Her son has survived; now she wants to help other children
When she was just 16 weeks into her pregnancy, Darlene Logan learned that her son would have sickle cell disease, a painful, life-threatening condition.
Instead of soft, round red blood cells, people affected by the disease have hard crescent or “sickle-shape” cells. As a result, they can experience anemia, tissue and organ damage, strokes, terrible pain and a lung disorder called pulmonary hypertension, which can lead to heart failure.
Logan turned to the Children’s Hospital of Philadelphia to obtain medical care for her son, Marc — and CHOP has been there for the family ever since.
CHOP’s team of pediatric hematologists, hematology nurse-specialists, and social workers ensured that Marc received the care and assistance he needed.
Marc was hospitalized numerous times throughout his childhood because of pain crises and often required IV fluids and morphine to lessen his discomfort.
Marc, who turns 24 in October, is headed to graduate school. He graduated from the University of Miami in 2010.
“Our son has done very well. He has obviously suffered with sickle cell over these 24 years, but it’s all about support, environment, the grace of God and good health care,” said Logan, who lives in Radnor.
Sickle cell disease runs in her family, and the condition claimed the life of her 34-year-old niece, Nicole.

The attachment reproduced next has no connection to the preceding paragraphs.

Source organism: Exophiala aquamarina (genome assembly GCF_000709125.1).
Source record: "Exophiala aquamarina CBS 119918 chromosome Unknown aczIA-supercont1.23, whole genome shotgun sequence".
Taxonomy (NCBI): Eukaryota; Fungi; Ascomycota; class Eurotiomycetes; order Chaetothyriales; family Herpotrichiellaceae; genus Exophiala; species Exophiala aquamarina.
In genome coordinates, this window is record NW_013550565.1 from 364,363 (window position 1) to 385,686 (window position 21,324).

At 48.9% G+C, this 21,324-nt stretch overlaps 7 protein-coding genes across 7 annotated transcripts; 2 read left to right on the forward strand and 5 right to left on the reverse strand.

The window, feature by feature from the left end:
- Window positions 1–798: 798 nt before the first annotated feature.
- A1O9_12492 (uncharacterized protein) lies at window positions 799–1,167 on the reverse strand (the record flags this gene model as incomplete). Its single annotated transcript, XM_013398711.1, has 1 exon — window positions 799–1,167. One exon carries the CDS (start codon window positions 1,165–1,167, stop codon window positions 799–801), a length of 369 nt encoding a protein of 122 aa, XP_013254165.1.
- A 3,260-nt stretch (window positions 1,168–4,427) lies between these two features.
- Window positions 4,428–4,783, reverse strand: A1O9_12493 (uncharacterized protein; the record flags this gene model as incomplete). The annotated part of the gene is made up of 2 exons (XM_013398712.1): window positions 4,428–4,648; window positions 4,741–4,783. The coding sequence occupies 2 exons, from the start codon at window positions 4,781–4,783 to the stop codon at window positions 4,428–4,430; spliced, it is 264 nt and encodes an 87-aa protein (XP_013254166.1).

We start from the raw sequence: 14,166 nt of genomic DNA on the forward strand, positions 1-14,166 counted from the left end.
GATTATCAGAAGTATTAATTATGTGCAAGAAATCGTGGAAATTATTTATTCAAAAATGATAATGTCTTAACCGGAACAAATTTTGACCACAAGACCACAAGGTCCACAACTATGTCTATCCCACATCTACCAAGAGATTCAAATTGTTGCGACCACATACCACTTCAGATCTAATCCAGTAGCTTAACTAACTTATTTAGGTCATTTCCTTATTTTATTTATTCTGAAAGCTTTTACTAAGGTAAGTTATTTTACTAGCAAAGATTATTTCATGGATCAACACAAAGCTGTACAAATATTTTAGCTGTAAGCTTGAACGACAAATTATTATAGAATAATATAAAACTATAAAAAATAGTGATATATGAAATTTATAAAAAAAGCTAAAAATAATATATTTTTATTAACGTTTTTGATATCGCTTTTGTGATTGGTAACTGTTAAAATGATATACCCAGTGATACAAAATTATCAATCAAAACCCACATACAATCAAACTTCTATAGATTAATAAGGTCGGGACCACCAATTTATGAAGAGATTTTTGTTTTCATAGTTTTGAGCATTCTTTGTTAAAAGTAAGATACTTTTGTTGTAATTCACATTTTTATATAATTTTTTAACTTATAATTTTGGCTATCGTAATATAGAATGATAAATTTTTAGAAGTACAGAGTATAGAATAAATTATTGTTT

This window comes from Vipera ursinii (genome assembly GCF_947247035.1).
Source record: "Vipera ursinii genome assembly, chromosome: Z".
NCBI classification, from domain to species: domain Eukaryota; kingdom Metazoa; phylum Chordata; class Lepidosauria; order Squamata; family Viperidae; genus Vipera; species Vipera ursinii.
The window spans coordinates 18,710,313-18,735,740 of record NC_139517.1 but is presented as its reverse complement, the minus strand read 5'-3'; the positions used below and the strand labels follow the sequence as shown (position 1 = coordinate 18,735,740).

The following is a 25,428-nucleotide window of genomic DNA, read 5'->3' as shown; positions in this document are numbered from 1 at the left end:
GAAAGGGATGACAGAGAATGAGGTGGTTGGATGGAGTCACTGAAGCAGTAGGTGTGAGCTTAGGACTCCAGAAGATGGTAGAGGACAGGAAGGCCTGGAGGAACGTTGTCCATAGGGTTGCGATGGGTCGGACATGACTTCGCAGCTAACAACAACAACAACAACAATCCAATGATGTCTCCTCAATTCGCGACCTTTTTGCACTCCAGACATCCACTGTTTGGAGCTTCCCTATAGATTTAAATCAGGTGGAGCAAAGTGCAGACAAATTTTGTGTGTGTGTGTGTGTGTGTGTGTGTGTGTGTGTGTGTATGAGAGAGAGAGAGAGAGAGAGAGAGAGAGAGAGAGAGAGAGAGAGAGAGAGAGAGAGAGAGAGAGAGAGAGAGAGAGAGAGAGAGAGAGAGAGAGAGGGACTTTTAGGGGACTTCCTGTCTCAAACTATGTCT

Logan serves as the co-chair of the campaign to raise funds and awareness of sickle cell disease and clinical research programs at CHOP.
“We are making strides in the awareness and funding for this disease, but we are not nearly where we need to be,” she said.
“We need to be at the level where a lot of these other diseases are, but we need voices that can make a difference.”
Sickle cell affects mostly those of African, Mediterranean, Middle Eastern and Indian descent. In the United States, the disease impacts one in approximately 500 African Americans. Logan wants more people from the African-American community get involved in supporting efforts to raise awareness for the condition.
“For this disease to be our disease, it’s amazing how we don’t embrace it. It’s just so sad,” she said.
Now she’s working to drum up support for CHOP’s Blue Tag Gala and Silent Auction scheduled for Sept. 10 at 7 p.m. at Hyatt at the Bellevue. Event proceeds fund sickle cell research at CHOP and help the hospital’s Sickle Cell Center expand services to the more than 1,000 children it serves.
Dr. Alan W. Flake, who leads CHOP’s Center for Fetal Research, will serve as the gala’s keynote speaker. Under his direction, the center has been developing a procedure that would represent a radical advance — in utero bone marrow transplants using the mother’s cells.
“Our goal for in utero stem cell therapy is to treat sickle cell disease before any clinical manifestations of the disease occur...the ultimate preventive therapy,” Flake said in an e-mailed statement.
“Our research hopes to take advantage of normal developmental events in the fetus to allow replacement of abnormal blood forming stem cells with normal stem cells in a non-toxic manner to cure the disease. While the approach is currently only experimental, our results are promising and support the potential for this treatment in human patients.”
The research team is working to demonstrate success and safety of this treatment in larger animals. If the fetal surgery is successful, a child would be born without any symptoms of sickle cell.
For information about the Blue Tag Gala call (267) 426-6477 or visit giftofchildhood.org/bluetaggala.
Contact Tribune staff writer Ayana Jones at (215) 893-5747 or email@example.com.